2022 01 17

In 2021 I wrote 81,316 words in 173 journal entries throughout the year. For the most part these were just shared with a single friend as a writing exercise and occasionally I would share excerpts with other friends. This year I want to share more publicly. I felt that I had a lot of interesting thoughts that could be interesting to others as well. I also enjoy reading travelogues and figured this could serve as a sort of travelogue of my life. I’m trying to navigate a transition from academia to industry with the (hopefully soon) end of my PhD so I think the journey of how I do it could be interesting to have documented. It’s not as flashy as a true travelogue, but I hope for there to be some Proustian appeal to it nonetheless.

I also want to share more because I feel that publicly releasing things is something that I am bad at and would like to improve at. To promote this I decided to set my theme for the year as sharing. Last year I had it set as producing which manifested largely in the journals as well as a few programming side projects (the one I’m most proud of is automating an airline manager tycoon game that my brother plays to help him climb the leaderboard). I want to keep producing things, but I want to share them instead of leaving them to collect dust in my filesystem. So I intend for these journal updates to also include information about my side projects as well as my main research project. I think that writing publicly about these can help promote progress as well. I was recently motivated in this direction by reading The Martian as well as several Jules Verne novels in which the characters chronicle their adventure and, in particular, the many problems that they have to solve along the way (in particular: 20,000 Leagues Under the Sea, Around the World in 80 Days, Journey to the Center of the Earth, and The Mysterious Island). In a way life is just a long sequence of problem solving guided by goals/visions so I’m testing my hypothesis that writing about one’s journey can improve the process. I want to flesh out these thoughts about how I think the aforementioned books provide a useful framework for problem solving in a future post as I have found that fun to think about.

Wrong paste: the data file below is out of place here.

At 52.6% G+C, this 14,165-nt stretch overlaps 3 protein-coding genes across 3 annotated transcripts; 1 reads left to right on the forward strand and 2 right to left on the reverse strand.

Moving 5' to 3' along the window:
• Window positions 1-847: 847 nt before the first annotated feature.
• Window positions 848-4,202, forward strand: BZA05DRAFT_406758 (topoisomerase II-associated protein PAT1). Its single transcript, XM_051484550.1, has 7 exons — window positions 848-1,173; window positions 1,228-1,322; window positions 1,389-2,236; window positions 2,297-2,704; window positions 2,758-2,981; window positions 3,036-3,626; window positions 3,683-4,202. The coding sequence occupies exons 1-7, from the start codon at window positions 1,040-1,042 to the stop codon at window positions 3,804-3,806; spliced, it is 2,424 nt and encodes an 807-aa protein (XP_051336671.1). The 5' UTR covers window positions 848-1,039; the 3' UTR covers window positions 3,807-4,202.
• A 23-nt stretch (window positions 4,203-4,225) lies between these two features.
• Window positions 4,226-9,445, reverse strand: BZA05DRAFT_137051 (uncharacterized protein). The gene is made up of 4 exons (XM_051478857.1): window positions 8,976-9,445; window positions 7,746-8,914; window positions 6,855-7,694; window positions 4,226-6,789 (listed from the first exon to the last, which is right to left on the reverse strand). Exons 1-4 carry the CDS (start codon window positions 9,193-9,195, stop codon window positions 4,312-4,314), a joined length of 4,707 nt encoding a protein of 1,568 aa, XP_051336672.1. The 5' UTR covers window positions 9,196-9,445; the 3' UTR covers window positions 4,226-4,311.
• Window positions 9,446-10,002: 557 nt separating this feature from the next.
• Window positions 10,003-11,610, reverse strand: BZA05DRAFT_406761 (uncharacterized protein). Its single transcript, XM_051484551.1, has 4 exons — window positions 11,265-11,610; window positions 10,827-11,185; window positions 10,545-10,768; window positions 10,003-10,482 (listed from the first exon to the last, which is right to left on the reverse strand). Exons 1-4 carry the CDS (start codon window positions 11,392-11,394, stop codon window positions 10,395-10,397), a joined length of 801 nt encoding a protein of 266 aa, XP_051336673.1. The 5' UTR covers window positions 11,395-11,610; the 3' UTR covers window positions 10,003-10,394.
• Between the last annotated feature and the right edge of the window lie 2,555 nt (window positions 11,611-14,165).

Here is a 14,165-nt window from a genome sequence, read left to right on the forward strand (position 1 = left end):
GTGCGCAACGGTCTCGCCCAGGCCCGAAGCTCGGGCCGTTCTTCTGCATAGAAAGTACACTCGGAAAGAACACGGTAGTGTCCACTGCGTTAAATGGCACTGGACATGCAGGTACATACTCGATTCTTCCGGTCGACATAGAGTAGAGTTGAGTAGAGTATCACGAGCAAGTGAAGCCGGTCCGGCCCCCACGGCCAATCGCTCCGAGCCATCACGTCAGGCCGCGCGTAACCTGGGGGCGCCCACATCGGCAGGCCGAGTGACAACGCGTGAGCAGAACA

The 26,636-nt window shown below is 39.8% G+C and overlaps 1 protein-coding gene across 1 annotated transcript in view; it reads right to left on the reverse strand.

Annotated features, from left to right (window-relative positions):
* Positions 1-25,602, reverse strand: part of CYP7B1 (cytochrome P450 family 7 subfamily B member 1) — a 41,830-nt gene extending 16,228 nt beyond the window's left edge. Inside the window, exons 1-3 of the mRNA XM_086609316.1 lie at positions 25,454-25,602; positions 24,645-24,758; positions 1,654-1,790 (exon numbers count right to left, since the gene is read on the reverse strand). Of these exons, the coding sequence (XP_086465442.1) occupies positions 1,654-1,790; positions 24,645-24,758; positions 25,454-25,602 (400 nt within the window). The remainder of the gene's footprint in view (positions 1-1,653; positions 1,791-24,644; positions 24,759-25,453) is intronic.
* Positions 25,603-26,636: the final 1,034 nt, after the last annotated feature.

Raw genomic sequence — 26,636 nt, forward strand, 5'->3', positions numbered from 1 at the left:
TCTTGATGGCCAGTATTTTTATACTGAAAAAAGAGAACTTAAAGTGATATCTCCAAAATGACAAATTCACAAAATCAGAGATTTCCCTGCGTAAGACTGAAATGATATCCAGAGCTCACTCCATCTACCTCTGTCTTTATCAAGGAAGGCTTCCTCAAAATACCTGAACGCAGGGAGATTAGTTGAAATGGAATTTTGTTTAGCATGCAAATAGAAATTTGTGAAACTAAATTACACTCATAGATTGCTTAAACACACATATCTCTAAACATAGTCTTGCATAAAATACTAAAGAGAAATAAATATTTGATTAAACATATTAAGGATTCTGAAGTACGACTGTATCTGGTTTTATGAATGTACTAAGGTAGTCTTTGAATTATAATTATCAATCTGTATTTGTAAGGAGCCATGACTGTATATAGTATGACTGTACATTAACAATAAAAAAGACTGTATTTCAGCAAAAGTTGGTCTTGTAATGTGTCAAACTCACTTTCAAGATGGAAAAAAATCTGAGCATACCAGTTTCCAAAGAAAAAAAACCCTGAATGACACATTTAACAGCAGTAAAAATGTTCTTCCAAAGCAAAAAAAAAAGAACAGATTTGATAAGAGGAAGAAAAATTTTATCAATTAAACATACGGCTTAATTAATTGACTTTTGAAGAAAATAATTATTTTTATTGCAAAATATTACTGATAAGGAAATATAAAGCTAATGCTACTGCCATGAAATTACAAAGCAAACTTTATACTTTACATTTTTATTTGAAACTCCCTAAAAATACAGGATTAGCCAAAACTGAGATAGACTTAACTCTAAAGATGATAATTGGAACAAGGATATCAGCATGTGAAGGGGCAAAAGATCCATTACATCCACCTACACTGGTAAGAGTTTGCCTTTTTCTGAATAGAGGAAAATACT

It’s often said how New Year’s Resolutions seldom last, but many things restart at the beginning of the year anyways. I at least find the beginning of the year as a helpful way of recalibrating my mind and one goal I have is to do these mental recalibrations more often. I think it was in How to Win Friends and Influence People where there was an anecdote about the most successful person they knew had a strict weekly regimen where they would go through the past week and analyze their decisions and figure what they did well and what they did not do well in order to do better the next week. This form of iterative improvement has appealed a lot to me over the past few years, but I have been not so good at doing it myself. Many hard computational math problems are typically solved with iterative solvers where successive approximations are made and refined with the hope of converging to the solution (for mainstream buzzwords: every neural network is trained this way). So I think we are in good company to try and improve ourselves in a similar manner as opposed to going on a quest for the one true solution to life. It was fairly easy to deflect the talks of myself doing this when I was held accountable to one person only, but now I’m hoping that exposing myself to the world more will be a better motivator 🙃.

A weird observation so far is that the writing voice in my mind feels different because it knows this is being shared publicly instead of one person. Hopefully in time I can do away with that voice and not say anything too controversial! My goal is to have this be my candid internal monologue voice instead of some polished speak that isn’t really me. Besides, that’s seldom interesting to read and inauthentic.